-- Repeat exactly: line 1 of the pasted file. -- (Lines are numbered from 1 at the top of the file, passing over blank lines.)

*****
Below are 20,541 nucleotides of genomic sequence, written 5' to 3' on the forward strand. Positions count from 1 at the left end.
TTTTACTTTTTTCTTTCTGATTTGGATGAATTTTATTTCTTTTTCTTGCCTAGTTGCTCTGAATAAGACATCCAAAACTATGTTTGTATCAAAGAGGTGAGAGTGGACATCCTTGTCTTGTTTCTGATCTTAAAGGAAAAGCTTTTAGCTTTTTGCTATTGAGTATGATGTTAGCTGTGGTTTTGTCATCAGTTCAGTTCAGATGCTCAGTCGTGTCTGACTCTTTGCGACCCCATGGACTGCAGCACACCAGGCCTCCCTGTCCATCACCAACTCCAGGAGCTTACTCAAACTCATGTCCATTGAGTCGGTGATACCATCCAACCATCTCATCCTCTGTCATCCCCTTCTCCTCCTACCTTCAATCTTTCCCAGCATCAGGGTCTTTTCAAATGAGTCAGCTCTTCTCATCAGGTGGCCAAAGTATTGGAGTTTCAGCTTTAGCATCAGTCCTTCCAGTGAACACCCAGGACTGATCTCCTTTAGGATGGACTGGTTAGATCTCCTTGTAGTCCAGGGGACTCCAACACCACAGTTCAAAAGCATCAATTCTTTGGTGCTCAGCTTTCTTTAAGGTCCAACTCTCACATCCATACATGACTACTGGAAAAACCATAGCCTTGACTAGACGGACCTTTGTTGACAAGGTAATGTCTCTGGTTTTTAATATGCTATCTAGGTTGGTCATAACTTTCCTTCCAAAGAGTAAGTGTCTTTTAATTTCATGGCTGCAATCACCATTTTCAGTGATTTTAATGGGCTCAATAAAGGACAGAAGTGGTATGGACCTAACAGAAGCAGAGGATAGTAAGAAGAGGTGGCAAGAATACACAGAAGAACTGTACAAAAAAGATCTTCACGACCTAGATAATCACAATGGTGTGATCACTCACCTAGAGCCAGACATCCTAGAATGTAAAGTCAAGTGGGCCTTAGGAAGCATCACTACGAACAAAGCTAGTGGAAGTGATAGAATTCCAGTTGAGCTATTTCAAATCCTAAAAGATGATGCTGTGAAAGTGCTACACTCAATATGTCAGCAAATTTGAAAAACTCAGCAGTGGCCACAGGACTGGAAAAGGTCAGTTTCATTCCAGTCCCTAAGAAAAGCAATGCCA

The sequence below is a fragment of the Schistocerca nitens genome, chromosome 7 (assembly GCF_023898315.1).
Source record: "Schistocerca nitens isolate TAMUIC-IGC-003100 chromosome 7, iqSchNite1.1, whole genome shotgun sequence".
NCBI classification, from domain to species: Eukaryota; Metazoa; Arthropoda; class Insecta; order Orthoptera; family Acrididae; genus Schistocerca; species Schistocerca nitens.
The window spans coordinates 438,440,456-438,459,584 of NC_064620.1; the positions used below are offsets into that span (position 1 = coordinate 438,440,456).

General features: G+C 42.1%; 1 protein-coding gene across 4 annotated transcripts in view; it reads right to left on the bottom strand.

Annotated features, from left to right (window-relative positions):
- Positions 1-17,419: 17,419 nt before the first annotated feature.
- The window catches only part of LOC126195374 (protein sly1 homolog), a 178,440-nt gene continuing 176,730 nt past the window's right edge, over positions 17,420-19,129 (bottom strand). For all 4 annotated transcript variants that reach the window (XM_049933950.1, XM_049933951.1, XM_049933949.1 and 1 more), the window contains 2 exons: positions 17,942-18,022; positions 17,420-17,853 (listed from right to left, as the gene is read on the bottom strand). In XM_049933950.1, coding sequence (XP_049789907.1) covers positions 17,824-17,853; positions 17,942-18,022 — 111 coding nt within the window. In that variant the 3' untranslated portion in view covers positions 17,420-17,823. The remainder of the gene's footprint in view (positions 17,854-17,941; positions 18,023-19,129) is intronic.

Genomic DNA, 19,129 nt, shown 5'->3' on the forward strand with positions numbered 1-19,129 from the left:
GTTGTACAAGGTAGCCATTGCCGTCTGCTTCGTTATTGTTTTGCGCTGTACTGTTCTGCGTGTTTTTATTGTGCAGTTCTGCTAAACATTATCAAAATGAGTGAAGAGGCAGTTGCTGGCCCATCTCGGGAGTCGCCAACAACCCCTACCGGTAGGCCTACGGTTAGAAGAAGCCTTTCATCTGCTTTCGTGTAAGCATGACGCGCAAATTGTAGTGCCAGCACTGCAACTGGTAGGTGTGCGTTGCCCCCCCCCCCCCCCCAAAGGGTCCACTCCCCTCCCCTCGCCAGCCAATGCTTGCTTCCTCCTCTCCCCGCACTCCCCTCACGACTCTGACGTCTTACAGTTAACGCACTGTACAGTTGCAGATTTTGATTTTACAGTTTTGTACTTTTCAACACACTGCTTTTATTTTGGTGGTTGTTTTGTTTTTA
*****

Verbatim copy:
Below are 20,541 nucleotides of genomic sequence, written 5' to 3' on the forward strand. Positions count from 1 at the left end.